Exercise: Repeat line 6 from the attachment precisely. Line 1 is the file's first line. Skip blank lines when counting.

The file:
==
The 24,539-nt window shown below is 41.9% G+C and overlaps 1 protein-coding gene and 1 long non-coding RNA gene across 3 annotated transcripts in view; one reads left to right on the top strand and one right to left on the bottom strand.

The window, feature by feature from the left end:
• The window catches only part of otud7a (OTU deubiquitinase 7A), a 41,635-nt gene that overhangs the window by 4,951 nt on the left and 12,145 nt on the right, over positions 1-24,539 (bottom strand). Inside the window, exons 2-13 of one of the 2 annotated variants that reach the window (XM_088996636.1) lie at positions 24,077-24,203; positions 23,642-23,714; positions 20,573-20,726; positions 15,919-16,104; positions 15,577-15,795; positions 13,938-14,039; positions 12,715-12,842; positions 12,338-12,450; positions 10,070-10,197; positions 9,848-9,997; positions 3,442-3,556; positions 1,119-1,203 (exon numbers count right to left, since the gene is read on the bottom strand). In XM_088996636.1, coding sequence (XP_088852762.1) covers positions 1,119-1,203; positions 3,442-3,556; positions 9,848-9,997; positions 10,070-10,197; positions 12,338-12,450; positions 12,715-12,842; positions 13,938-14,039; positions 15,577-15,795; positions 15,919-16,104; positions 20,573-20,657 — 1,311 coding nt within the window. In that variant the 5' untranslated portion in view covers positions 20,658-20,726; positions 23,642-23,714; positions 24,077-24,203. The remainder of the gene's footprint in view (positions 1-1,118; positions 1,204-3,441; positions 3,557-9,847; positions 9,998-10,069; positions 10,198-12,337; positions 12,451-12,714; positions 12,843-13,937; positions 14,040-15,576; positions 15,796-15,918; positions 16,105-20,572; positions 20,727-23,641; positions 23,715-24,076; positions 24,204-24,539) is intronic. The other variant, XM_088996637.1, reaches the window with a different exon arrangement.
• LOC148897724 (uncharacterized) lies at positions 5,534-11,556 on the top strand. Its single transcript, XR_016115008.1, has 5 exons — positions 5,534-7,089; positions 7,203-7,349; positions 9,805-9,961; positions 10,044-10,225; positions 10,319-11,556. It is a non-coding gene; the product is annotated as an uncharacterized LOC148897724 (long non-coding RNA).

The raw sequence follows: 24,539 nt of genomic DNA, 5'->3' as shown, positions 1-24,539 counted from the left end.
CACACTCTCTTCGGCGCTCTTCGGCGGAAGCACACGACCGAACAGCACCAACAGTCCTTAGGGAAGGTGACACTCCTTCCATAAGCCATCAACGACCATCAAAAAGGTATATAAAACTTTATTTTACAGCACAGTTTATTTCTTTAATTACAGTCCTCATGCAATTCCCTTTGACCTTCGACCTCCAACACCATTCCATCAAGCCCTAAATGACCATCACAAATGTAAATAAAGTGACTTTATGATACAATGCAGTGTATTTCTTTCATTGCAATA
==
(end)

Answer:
CACACTCTCTTCGGCGCTCTTCGGCGGAAGCACACGACCGAACAGCACCAACAGTCCTTAGGGAAGGTGACACTCCTTCCATAAGCCATCAACGACCATCAAAAAGGTATATAAAACTTTATTTTACAGCACAGTTTATTTCTTTAATTACAGTCCTCATGCAATTCCCTTTGACCTTCGACCTCCAACACCATTCCATCAAGCCCTAAATGACCATCACAAATGTAAATAAAGTGACTTTATGATACAATGCAGTGTATTTCTTTCATTGCAATA